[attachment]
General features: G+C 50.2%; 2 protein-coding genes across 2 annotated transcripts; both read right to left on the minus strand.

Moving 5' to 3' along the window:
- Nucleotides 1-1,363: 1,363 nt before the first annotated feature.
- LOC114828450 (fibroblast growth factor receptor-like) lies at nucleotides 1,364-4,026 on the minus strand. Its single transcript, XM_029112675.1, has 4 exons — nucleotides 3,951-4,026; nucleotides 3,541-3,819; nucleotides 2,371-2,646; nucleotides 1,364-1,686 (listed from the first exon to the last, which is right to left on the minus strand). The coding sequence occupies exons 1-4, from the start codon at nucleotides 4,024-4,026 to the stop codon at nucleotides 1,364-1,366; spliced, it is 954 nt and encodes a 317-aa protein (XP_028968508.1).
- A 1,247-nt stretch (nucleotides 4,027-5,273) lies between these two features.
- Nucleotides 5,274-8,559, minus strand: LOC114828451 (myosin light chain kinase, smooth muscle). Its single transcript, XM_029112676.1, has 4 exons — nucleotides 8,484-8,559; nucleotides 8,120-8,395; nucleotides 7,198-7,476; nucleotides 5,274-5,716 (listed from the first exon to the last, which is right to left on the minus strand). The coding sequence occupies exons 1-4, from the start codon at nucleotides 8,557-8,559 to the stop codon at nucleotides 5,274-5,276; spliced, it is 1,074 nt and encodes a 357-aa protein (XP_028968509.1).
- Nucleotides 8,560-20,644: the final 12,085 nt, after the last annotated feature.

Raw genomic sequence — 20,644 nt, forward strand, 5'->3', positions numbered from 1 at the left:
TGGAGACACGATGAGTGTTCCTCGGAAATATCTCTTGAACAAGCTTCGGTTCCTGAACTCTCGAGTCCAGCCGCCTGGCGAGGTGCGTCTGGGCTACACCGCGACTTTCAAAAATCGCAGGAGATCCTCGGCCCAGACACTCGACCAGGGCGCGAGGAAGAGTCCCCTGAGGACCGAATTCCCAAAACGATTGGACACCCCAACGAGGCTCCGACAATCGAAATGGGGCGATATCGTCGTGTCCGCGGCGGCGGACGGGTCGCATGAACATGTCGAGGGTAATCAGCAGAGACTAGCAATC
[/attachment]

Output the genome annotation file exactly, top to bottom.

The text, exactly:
General features: G+C 50.2%; 2 protein-coding genes across 2 annotated transcripts; both read right to left on the minus strand.

Moving 5' to 3' along the window:
- Nucleotides 1-1,363: 1,363 nt before the first annotated feature.
- LOC114828450 (fibroblast growth factor receptor-like) lies at nucleotides 1,364-4,026 on the minus strand. Its single transcript, XM_029112675.1, has 4 exons — nucleotides 3,951-4,026; nucleotides 3,541-3,819; nucleotides 2,371-2,646; nucleotides 1,364-1,686 (listed from the first exon to the last, which is right to left on the minus strand). The coding sequence occupies exons 1-4, from the start codon at nucleotides 4,024-4,026 to the stop codon at nucleotides 1,364-1,366; spliced, it is 954 nt and encodes a 317-aa protein (XP_028968508.1).
- A 1,247-nt stretch (nucleotides 4,027-5,273) lies between these two features.
- Nucleotides 5,274-8,559, minus strand: LOC114828451 (myosin light chain kinase, smooth muscle). Its single transcript, XM_029112676.1, has 4 exons — nucleotides 8,484-8,559; nucleotides 8,120-8,395; nucleotides 7,198-7,476; nucleotides 5,274-5,716 (listed from the first exon to the last, which is right to left on the minus strand). The coding sequence occupies exons 1-4, from the start codon at nucleotides 8,557-8,559 to the stop codon at nucleotides 5,274-5,276; spliced, it is 1,074 nt and encodes a 357-aa protein (XP_028968509.1).
- Nucleotides 8,560-20,644: the final 12,085 nt, after the last annotated feature.

Raw genomic sequence — 20,644 nt, forward strand, 5'->3', positions numbered from 1 at the left:
TGGAGACACGATGAGTGTTCCTCGGAAATATCTCTTGAACAAGCTTCGGTTCCTGAACTCTCGAGTCCAGCCGCCTGGCGAGGTGCGTCTGGGCTACACCGCGACTTTCAAAAATCGCAGGAGATCCTCGGCCCAGACACTCGACCAGGGCGCGAGGAAGAGTCCCCTGAGGACCGAATTCCCAAAACGATTGGACACCCCAACGAGGCTCCGACAATCGAAATGGGGCGATATCGTCGTGTCCGCGGCGGCGGACGGGTCGCATGAACATGTCGAGGGTAATCAGCAGAGACTAGCAATC